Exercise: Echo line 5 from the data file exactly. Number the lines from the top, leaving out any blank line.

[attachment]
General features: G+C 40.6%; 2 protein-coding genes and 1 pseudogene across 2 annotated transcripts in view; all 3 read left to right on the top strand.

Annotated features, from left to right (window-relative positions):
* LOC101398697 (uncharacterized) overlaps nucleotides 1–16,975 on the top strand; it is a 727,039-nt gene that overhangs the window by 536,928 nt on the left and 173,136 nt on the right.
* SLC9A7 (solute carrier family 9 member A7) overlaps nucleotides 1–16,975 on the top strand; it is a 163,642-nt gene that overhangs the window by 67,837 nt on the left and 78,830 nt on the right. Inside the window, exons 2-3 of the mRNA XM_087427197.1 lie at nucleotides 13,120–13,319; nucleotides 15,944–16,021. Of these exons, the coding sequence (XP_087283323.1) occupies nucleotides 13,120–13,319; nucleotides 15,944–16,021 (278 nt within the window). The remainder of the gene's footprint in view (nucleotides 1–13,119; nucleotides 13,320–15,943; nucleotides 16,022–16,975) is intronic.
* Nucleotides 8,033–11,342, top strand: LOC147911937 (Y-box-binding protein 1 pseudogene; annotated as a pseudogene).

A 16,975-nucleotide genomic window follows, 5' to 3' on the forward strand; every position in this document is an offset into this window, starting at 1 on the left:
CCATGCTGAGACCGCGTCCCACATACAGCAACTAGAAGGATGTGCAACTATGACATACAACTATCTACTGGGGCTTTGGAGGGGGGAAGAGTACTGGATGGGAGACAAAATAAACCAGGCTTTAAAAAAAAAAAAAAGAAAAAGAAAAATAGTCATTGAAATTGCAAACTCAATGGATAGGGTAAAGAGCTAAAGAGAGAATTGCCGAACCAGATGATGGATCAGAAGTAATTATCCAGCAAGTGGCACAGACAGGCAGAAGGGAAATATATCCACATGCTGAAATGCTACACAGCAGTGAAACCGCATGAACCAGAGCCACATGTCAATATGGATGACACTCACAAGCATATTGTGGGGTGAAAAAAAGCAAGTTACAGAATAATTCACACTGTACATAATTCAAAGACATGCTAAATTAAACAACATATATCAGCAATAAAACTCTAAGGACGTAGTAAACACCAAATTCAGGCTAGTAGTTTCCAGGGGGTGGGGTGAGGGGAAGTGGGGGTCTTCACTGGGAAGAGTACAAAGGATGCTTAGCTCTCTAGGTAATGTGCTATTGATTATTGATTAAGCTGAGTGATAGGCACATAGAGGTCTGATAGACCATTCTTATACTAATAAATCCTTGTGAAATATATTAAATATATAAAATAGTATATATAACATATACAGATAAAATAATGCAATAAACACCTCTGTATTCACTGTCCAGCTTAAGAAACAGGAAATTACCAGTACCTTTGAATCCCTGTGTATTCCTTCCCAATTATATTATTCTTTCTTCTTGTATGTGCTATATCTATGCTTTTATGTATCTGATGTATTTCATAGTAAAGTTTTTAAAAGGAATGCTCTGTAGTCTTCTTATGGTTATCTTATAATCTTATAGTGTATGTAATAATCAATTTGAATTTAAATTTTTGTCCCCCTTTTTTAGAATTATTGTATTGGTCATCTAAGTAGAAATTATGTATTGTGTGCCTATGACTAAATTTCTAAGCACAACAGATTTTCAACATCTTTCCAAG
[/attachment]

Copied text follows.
* Nucleotides 8,033–11,342, top strand: LOC147911937 (Y-box-binding protein 1 pseudogene; annotated as a pseudogene).